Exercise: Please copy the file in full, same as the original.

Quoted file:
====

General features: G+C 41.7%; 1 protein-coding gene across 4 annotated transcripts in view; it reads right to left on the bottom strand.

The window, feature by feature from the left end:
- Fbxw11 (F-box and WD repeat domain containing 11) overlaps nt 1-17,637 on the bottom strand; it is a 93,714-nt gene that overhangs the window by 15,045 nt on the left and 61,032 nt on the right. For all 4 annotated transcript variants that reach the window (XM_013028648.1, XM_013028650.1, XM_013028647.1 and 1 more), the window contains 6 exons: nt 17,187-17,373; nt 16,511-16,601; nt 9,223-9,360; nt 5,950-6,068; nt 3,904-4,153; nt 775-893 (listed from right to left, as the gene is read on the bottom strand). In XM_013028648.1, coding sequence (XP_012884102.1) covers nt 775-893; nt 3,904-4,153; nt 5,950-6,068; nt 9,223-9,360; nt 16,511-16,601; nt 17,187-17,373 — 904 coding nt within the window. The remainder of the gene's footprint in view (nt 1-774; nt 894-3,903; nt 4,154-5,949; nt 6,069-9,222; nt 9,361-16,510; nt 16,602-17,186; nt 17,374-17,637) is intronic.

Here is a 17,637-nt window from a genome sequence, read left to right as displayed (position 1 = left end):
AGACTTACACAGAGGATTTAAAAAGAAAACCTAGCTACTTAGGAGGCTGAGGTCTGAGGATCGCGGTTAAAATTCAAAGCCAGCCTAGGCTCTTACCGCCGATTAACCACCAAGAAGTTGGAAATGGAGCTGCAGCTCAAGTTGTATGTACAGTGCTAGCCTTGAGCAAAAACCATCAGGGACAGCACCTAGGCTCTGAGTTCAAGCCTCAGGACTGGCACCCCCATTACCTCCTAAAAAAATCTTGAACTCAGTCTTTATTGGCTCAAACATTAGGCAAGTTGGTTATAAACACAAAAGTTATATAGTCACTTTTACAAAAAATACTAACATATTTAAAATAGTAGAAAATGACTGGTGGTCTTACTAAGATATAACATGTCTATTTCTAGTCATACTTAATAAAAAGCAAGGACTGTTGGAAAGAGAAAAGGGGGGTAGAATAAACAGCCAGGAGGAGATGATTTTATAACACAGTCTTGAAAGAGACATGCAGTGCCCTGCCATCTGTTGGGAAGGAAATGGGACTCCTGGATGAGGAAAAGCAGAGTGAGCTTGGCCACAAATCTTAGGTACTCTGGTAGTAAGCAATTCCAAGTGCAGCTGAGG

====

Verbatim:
General features: G+C 41.7%; 1 protein-coding gene across 4 annotated transcripts in view; it reads right to left on the bottom strand.

The window, feature by feature from the left end:
- Fbxw11 (F-box and WD repeat domain containing 11) overlaps nt 1-17,637 on the bottom strand; it is a 93,714-nt gene that overhangs the window by 15,045 nt on the left and 61,032 nt on the right. For all 4 annotated transcript variants that reach the window (XM_013028648.1, XM_013028650.1, XM_013028647.1 and 1 more), the window contains 6 exons: nt 17,187-17,373; nt 16,511-16,601; nt 9,223-9,360; nt 5,950-6,068; nt 3,904-4,153; nt 775-893 (listed from right to left, as the gene is read on the bottom strand). In XM_013028648.1, coding sequence (XP_012884102.1) covers nt 775-893; nt 3,904-4,153; nt 5,950-6,068; nt 9,223-9,360; nt 16,511-16,601; nt 17,187-17,373 — 904 coding nt within the window. The remainder of the gene's footprint in view (nt 1-774; nt 894-3,903; nt 4,154-5,949; nt 6,069-9,222; nt 9,361-16,510; nt 16,602-17,186; nt 17,374-17,637) is intronic.

Here is a 17,637-nt window from a genome sequence, read left to right as displayed (position 1 = left end):
AGACTTACACAGAGGATTTAAAAAGAAAACCTAGCTACTTAGGAGGCTGAGGTCTGAGGATCGCGGTTAAAATTCAAAGCCAGCCTAGGCTCTTACCGCCGATTAACCACCAAGAAGTTGGAAATGGAGCTGCAGCTCAAGTTGTATGTACAGTGCTAGCCTTGAGCAAAAACCATCAGGGACAGCACCTAGGCTCTGAGTTCAAGCCTCAGGACTGGCACCCCCATTACCTCCTAAAAAAATCTTGAACTCAGTCTTTATTGGCTCAAACATTAGGCAAGTTGGTTATAAACACAAAAGTTATATAGTCACTTTTACAAAAAATACTAACATATTTAAAATAGTAGAAAATGACTGGTGGTCTTACTAAGATATAACATGTCTATTTCTAGTCATACTTAATAAAAAGCAAGGACTGTTGGAAAGAGAAAAGGGGGGTAGAATAAACAGCCAGGAGGAGATGATTTTATAACACAGTCTTGAAAGAGACATGCAGTGCCCTGCCATCTGTTGGGAAGGAAATGGGACTCCTGGATGAGGAAAAGCAGAGTGAGCTTGGCCACAAATCTTAGGTACTCTGGTAGTAAGCAATTCCAAGTGCAGCTGAGG